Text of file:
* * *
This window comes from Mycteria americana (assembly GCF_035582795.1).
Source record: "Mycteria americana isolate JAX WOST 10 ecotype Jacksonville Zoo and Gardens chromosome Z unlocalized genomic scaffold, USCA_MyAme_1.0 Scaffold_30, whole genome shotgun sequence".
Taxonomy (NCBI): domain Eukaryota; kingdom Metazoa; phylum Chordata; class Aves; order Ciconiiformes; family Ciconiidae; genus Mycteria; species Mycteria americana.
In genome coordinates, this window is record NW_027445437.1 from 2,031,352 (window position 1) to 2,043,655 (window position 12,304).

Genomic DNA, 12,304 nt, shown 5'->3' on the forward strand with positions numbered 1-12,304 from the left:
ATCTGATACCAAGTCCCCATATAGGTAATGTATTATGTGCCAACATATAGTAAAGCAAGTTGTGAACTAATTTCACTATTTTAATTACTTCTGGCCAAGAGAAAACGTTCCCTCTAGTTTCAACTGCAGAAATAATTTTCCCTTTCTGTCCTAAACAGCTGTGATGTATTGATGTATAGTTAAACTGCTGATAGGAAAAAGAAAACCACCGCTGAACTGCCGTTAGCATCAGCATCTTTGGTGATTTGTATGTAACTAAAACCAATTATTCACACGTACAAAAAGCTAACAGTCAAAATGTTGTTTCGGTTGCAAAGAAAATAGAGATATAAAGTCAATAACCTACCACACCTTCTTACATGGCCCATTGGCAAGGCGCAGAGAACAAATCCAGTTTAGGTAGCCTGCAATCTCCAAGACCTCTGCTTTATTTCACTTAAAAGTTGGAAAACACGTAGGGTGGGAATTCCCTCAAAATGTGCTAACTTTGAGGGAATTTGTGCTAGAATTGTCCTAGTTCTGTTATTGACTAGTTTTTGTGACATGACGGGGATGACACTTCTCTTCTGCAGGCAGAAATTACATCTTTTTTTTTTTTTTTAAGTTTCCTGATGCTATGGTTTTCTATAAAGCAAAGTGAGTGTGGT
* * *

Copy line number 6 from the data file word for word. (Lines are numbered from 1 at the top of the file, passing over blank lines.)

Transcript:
ATCTGATACCAAGTCCCCATATAGGTAATGTATTATGTGCCAACATATAGTAAAGCAAGTTGTGAACTAATTTCACTATTTTAATTACTTCTGGCCAAGAGAAAACGTTCCCTCTAGTTTCAACTGCAGAAATAATTTTCCCTTTCTGTCCTAAACAGCTGTGATGTATTGATGTATAGTTAAACTGCTGATAGGAAAAAGAAAACCACCGCTGAACTGCCGTTAGCATCAGCATCTTTGGTGATTTGTATGTAACTAAAACCAATTATTCACACGTACAAAAAGCTAACAGTCAAAATGTTGTTTCGGTTGCAAAGAAAATAGAGATATAAAGTCAATAACCTACCACACCTTCTTACATGGCCCATTGGCAAGGCGCAGAGAACAAATCCAGTTTAGGTAGCCTGCAATCTCCAAGACCTCTGCTTTATTTCACTTAAAAGTTGGAAAACACGTAGGGTGGGAATTCCCTCAAAATGTGCTAACTTTGAGGGAATTTGTGCTAGAATTGTCCTAGTTCTGTTATTGACTAGTTTTTGTGACATGACGGGGATGACACTTCTCTTCTGCAGGCAGAAATTACATCTTTTTTTTTTTTTTTAAGTTTCCTGATGCTATGGTTTTCTATAAAGCAAAGTGAGTGTGGT